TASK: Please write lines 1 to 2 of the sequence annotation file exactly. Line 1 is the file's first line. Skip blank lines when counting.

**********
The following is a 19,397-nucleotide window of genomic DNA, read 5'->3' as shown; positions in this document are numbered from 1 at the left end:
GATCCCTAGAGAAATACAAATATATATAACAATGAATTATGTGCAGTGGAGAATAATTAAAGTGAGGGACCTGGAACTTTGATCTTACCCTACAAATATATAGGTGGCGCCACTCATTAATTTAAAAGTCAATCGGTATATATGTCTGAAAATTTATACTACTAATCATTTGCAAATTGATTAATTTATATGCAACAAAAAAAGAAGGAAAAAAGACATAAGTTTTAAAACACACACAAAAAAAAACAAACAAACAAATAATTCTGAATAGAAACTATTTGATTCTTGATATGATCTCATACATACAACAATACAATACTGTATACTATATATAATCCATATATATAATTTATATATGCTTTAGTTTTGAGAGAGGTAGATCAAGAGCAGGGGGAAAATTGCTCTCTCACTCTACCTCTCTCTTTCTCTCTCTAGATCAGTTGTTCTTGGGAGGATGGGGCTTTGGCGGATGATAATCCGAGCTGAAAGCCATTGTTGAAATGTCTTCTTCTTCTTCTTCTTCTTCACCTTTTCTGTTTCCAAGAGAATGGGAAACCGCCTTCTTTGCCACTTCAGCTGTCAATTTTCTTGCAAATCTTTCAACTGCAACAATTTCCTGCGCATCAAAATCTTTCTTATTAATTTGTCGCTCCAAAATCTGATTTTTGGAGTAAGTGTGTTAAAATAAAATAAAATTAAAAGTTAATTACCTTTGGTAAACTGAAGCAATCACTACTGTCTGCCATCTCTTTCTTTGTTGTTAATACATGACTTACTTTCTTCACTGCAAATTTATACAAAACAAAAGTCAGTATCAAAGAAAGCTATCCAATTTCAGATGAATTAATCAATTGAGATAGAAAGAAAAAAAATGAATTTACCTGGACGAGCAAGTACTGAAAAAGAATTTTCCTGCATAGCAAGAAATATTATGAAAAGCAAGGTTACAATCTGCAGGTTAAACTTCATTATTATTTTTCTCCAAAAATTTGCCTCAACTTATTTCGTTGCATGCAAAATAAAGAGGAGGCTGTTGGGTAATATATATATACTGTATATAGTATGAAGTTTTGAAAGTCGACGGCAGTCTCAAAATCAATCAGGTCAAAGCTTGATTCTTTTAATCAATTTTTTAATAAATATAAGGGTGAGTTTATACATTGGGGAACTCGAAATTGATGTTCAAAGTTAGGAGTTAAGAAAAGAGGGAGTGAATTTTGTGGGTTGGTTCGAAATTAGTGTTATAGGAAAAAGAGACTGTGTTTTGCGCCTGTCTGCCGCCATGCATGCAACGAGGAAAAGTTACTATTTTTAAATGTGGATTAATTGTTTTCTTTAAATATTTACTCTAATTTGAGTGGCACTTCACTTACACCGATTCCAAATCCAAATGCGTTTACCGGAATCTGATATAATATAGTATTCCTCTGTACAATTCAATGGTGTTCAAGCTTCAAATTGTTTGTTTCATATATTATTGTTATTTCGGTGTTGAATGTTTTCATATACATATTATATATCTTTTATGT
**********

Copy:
The following is a 19,397-nucleotide window of genomic DNA, read 5'->3' as shown; positions in this document are numbered from 1 at the left end:
GATCCCTAGAGAAATACAAATATATATAACAATGAATTATGTGCAGTGGAGAATAATTAAAGTGAGGGACCTGGAACTTTGATCTTACCCTACAAATATATAGGTGGCGCCACTCATTAATTTAAAAGTCAATCGGTATATATGTCTGAAAATTTATACTACTAATCATTTGCAAATTGATTAATTTATATGCAACAAAAAAAGAAGGAAAAAAGACATAAGTTTTAAAACACACACAAAAAAAAACAAACAAACAAATAATTCTGAATAGAAACTATTTGATTCTTGATATGATCTCATACATACAACAATACAATACTGTATACTATATATAATCCATATATATAATTTATATATGCTTTAGTTTTGAGAGAGGTAGATCAAGAGCAGGGGGAAAATTGCTCTCTCACTCTACCTCTCTCTTTCTCTCTCTAGATCAGTTGTTCTTGGGAGGATGGGGCTTTGGCGGATGATAATCCGAGCTGAAAGCCATTGTTGAAATGTCTTCTTCTTCTTCTTCTTCTTCACCTTTTCTGTTTCCAAGAGAATGGGAAACCGCCTTCTTTGCCACTTCAGCTGTCAATTTTCTTGCAAATCTTTCAACTGCAACAATTTCCTGCGCATCAAAATCTTTCTTATTAATTTGTCGCTCCAAAATCTGATTTTTGGAGTAAGTGTGTTAAAATAAAATAAAATTAAAAGTTAATTACCTTTGGTAAACTGAAGCAATCACTACTGTCTGCCATCTCTTTCTTTGTTGTTAATACATGACTTACTTTCTTCACTGCAAATTTATACAAAACAAAAGTCAGTATCAAAGAAAGCTATCCAATTTCAGATGAATTAATCAATTGAGATAGAAAGAAAAAAAATGAATTTACCTGGACGAGCAAGTACTGAAAAAGAATTTTCCTGCATAGCAAGAAATATTATGAAAAGCAAGGTTACAATCTGCAGGTTAAACTTCATTATTATTTTTCTCCAAAAATTTGCCTCAACTTATTTCGTTGCATGCAAAATAAAGAGGAGGCTGTTGGGTAATATATATATACTGTATATAGTATGAAGTTTTGAAAGTCGACGGCAGTCTCAAAATCAATCAGGTCAAAGCTTGATTCTTTTAATCAATTTTTTAATAAATATAAGGGTGAGTTTATACATTGGGGAACTCGAAATTGATGTTCAAAGTTAGGAGTTAAGAAAAGAGGGAGTGAATTTTGTGGGTTGGTTCGAAATTAGTGTTATAGGAAAAAGAGACTGTGTTTTGCGCCTGTCTGCCGCCATGCATGCAACGAGGAAAAGTTACTATTTTTAAATGTGGATTAATTGTTTTCTTTAAATATTTACTCTAATTTGAGTGGCACTTCACTTACACCGATTCCAAATCCAAATGCGTTTACCGGAATCTGATATAATATAGTATTCCTCTGTACAATTCAATGGTGTTCAAGCTTCAAATTGTTTGTTTCATATATTATTGTTATTTCGGTGTTGAATGTTTTCATATACATATTATATATCTTTTATGT